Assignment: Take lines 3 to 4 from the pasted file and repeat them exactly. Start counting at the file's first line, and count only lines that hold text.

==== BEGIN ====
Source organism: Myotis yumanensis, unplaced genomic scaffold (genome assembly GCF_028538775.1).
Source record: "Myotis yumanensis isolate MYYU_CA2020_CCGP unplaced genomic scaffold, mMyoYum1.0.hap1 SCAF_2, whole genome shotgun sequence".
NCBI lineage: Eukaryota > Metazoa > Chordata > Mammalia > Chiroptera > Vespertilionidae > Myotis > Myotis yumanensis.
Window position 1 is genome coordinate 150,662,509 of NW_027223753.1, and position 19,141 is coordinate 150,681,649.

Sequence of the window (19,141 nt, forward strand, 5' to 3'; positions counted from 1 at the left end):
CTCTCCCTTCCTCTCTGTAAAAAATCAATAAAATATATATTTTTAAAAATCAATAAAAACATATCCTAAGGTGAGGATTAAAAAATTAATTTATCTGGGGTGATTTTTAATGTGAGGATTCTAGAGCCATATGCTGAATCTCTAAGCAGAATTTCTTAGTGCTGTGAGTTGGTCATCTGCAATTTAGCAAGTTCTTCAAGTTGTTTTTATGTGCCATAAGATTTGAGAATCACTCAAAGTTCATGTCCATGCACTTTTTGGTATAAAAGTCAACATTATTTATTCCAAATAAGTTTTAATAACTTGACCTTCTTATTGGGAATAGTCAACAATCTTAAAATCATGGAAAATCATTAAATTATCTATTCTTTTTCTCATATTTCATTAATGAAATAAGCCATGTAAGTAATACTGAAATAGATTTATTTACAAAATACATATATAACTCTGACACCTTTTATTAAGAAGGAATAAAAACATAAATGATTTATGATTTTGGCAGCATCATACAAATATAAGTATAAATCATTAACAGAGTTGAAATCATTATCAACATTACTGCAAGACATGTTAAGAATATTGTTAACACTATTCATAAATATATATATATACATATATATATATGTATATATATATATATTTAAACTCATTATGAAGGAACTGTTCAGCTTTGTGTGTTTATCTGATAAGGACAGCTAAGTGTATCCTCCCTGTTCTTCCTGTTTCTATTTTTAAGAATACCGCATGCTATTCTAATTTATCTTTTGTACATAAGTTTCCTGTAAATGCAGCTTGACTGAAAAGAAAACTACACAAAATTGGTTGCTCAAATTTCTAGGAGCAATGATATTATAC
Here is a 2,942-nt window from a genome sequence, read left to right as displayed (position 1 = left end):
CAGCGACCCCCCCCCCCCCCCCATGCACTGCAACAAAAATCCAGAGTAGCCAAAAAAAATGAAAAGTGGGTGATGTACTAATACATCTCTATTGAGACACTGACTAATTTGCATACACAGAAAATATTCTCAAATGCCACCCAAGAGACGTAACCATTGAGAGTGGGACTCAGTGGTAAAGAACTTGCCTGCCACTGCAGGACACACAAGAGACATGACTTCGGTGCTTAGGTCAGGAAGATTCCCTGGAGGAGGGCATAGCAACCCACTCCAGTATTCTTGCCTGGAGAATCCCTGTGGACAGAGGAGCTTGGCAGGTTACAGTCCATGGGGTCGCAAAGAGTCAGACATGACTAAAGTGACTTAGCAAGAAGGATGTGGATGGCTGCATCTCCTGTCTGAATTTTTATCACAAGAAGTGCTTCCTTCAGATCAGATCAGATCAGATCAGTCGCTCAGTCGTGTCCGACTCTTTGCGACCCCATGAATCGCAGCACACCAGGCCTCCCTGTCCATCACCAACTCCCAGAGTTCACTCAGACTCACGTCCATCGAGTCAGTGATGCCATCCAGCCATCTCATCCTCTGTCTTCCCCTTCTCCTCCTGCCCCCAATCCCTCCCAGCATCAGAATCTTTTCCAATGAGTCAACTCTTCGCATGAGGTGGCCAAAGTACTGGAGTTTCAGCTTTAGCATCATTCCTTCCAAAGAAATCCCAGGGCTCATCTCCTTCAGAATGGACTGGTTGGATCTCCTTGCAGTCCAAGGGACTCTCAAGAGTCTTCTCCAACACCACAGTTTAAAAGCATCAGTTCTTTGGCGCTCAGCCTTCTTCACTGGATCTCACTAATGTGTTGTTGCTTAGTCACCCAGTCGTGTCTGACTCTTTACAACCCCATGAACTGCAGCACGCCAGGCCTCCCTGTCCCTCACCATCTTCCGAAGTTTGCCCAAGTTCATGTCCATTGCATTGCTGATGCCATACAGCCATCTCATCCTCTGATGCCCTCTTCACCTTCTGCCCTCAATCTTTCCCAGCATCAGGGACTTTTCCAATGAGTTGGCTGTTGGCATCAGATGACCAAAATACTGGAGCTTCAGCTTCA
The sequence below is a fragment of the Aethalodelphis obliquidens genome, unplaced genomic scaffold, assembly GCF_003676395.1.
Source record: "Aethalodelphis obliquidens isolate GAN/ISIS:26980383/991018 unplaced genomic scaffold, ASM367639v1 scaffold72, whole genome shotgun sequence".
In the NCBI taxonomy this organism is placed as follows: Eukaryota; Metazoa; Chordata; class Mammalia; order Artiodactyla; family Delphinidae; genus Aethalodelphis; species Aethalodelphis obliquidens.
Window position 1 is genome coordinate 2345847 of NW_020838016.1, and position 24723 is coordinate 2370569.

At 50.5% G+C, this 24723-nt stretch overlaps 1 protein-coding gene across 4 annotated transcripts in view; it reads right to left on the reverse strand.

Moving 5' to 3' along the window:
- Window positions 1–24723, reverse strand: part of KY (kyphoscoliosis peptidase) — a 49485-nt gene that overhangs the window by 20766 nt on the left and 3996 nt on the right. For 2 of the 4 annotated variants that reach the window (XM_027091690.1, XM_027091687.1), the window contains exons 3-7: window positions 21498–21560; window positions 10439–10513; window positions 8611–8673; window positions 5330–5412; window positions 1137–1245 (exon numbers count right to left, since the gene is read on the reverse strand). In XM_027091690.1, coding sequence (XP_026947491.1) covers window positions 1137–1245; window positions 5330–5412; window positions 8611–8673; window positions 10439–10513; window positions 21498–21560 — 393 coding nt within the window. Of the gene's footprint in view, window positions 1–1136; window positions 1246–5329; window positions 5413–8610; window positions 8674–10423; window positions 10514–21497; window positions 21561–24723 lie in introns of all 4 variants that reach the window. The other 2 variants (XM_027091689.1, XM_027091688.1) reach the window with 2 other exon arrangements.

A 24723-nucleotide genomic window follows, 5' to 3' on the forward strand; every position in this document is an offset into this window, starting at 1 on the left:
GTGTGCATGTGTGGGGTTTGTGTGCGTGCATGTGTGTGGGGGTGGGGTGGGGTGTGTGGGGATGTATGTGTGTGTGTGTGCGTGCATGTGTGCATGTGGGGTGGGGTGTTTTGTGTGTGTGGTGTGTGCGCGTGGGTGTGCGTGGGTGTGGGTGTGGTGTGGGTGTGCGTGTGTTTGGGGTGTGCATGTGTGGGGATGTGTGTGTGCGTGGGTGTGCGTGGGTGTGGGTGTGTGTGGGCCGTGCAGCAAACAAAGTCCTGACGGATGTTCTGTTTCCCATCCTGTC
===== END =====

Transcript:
NCBI lineage: Eukaryota > Metazoa > Chordata > Mammalia > Chiroptera > Vespertilionidae > Myotis > Myotis yumanensis.
Window position 1 is genome coordinate 150,662,509 of NW_027223753.1, and position 19,141 is coordinate 150,681,649.